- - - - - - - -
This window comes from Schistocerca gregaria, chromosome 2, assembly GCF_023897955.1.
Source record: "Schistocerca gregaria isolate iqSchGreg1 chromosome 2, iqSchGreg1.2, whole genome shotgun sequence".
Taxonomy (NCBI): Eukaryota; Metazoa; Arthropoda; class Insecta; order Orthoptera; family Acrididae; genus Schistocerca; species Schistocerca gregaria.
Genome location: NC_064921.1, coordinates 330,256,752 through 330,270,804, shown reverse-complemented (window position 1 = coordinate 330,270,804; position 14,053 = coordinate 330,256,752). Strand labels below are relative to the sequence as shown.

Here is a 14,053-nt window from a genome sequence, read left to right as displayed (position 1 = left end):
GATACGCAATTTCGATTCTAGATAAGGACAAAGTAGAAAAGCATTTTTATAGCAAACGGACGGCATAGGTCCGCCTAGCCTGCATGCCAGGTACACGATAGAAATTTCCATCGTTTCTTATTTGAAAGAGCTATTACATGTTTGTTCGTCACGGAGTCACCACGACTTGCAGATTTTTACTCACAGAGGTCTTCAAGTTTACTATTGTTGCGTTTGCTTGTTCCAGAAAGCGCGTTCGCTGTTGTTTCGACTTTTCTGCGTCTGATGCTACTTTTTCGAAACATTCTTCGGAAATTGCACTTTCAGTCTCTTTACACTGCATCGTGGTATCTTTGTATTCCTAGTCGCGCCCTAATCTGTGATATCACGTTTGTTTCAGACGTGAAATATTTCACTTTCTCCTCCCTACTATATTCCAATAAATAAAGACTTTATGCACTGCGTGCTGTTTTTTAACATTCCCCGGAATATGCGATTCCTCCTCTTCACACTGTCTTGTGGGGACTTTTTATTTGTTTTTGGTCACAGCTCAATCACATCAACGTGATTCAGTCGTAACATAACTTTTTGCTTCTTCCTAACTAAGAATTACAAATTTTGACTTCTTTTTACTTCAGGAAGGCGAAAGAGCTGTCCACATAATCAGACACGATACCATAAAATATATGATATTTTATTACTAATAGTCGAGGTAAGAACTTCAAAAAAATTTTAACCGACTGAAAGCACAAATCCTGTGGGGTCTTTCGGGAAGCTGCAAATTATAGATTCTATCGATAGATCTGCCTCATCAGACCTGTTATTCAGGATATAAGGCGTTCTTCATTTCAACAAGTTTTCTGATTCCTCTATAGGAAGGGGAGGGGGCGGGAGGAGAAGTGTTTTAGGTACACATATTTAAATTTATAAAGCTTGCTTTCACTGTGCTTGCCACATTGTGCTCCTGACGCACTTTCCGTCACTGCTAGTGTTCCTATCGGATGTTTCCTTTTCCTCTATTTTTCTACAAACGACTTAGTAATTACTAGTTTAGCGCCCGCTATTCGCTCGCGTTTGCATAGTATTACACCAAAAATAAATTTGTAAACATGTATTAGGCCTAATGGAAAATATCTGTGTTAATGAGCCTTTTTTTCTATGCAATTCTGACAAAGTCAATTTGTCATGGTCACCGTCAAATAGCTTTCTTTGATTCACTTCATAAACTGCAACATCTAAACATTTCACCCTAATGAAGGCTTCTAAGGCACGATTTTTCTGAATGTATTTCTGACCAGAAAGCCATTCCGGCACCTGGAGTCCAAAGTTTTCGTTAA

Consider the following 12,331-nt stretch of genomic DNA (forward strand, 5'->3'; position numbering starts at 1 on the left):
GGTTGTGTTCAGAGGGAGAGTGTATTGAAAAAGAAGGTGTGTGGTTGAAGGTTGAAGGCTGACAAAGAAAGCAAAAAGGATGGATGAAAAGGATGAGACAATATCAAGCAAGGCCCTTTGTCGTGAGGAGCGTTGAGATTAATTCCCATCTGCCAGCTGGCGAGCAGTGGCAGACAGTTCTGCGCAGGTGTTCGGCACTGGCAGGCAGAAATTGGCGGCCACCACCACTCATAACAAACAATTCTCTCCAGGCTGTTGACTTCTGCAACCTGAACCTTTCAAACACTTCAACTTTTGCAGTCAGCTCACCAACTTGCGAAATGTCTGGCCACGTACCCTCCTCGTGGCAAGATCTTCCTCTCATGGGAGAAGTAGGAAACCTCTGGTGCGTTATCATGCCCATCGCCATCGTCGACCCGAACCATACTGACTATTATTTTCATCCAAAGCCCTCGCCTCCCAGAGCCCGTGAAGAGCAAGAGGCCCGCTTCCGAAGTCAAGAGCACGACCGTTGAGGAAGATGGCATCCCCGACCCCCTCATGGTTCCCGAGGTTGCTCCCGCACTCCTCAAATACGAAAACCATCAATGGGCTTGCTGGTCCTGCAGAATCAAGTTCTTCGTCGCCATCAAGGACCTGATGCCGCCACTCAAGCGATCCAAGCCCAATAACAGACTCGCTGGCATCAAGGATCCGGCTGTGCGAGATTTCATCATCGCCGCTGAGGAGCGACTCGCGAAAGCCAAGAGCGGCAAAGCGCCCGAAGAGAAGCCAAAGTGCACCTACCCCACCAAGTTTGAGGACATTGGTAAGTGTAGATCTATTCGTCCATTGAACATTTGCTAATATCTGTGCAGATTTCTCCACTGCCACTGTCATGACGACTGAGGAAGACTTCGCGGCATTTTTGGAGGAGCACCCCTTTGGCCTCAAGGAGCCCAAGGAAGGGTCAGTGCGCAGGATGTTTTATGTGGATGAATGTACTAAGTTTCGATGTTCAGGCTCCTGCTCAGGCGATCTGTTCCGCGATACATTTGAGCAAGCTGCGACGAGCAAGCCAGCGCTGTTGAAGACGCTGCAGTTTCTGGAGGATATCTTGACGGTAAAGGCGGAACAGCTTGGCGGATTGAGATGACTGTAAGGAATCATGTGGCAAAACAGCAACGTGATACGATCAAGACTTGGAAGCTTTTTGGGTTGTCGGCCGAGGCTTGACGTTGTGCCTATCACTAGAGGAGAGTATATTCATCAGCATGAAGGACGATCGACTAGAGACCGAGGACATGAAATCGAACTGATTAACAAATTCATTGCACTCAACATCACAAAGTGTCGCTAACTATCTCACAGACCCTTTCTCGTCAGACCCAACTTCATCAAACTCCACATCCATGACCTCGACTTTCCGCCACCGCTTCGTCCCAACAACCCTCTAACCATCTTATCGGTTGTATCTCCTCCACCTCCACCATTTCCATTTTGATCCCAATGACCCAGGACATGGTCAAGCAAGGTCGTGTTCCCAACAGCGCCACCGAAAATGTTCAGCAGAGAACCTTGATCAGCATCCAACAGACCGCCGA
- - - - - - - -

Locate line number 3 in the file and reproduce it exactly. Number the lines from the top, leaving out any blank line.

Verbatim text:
Taxonomy (NCBI): Eukaryota; Metazoa; Arthropoda; class Insecta; order Orthoptera; family Acrididae; genus Schistocerca; species Schistocerca gregaria.